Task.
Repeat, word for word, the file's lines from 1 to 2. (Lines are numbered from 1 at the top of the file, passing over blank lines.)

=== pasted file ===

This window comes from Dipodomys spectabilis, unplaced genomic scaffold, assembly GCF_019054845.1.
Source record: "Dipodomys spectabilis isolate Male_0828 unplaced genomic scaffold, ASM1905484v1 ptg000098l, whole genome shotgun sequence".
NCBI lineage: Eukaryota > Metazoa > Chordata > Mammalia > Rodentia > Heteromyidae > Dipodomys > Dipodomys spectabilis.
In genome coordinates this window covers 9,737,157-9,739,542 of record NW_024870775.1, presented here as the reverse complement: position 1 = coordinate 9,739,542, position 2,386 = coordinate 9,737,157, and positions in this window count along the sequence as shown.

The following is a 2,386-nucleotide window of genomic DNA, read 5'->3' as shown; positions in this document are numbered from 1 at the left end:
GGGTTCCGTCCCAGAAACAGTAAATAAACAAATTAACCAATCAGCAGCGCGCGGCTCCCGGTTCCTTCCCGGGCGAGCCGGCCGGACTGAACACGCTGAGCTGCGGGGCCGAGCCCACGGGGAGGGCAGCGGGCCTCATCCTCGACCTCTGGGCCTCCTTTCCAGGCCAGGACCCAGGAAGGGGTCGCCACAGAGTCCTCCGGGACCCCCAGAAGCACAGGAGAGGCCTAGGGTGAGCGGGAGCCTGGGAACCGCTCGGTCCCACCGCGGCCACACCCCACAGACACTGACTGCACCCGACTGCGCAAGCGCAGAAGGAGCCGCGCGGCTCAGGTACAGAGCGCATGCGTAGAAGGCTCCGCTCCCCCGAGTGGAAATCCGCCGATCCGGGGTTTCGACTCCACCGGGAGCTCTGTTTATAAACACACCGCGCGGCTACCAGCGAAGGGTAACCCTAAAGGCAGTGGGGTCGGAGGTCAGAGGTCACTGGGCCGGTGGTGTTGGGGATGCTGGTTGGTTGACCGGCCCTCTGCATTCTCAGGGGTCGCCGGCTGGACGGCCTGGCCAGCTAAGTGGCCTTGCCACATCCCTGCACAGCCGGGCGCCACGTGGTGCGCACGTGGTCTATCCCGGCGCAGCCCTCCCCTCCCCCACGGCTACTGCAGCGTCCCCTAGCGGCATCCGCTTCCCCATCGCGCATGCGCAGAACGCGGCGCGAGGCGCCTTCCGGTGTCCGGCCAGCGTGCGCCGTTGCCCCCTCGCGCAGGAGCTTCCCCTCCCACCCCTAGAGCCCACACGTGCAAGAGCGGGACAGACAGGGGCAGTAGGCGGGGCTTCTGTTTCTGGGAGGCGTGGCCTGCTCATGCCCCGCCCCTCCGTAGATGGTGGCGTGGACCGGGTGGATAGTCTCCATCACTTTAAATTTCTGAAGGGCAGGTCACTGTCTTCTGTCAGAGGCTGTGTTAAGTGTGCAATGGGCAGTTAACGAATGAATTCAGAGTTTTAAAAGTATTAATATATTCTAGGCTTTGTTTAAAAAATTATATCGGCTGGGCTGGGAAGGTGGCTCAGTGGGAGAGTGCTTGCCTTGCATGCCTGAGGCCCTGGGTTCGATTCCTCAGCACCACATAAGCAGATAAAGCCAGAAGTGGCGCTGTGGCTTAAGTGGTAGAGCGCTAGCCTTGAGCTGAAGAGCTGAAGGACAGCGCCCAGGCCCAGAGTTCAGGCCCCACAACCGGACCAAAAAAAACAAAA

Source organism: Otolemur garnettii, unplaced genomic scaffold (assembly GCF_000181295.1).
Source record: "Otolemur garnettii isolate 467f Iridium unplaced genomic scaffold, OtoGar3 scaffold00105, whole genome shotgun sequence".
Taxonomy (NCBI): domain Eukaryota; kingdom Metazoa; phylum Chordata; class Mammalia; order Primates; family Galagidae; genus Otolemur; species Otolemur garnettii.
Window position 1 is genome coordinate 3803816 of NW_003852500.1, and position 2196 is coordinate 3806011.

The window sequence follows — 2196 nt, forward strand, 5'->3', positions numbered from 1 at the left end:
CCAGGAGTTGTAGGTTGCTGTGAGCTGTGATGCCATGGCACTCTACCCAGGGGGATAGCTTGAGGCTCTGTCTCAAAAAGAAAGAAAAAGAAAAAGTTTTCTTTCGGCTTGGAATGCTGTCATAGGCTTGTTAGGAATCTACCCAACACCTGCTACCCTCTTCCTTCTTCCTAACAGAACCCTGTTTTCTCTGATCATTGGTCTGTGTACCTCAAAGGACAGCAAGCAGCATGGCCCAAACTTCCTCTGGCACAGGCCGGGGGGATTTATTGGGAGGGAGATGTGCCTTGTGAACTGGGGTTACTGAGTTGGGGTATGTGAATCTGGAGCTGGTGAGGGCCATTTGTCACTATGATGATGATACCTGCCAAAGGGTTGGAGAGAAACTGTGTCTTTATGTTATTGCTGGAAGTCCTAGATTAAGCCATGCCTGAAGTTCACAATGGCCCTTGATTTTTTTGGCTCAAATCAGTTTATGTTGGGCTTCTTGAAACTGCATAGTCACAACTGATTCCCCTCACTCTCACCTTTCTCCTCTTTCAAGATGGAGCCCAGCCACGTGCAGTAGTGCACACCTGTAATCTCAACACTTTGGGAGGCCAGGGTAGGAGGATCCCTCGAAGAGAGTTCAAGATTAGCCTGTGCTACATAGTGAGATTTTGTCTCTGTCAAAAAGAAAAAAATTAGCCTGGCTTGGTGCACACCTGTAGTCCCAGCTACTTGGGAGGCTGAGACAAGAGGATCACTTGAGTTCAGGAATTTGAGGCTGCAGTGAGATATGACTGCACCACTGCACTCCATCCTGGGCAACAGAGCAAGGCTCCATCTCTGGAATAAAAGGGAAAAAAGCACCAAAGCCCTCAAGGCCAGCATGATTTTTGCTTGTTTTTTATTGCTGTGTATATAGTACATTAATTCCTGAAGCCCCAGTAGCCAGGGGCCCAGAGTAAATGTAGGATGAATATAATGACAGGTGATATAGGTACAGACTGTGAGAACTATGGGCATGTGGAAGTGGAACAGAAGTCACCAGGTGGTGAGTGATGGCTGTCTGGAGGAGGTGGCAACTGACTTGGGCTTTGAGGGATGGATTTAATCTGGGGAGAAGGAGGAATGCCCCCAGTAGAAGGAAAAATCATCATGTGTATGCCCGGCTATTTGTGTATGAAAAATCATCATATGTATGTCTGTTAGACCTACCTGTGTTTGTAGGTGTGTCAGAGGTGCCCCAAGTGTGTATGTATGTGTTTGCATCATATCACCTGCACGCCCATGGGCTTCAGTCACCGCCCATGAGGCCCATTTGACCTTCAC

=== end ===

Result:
This window comes from Dipodomys spectabilis, unplaced genomic scaffold, assembly GCF_019054845.1.
Source record: "Dipodomys spectabilis isolate Male_0828 unplaced genomic scaffold, ASM1905484v1 ptg000098l, whole genome shotgun sequence".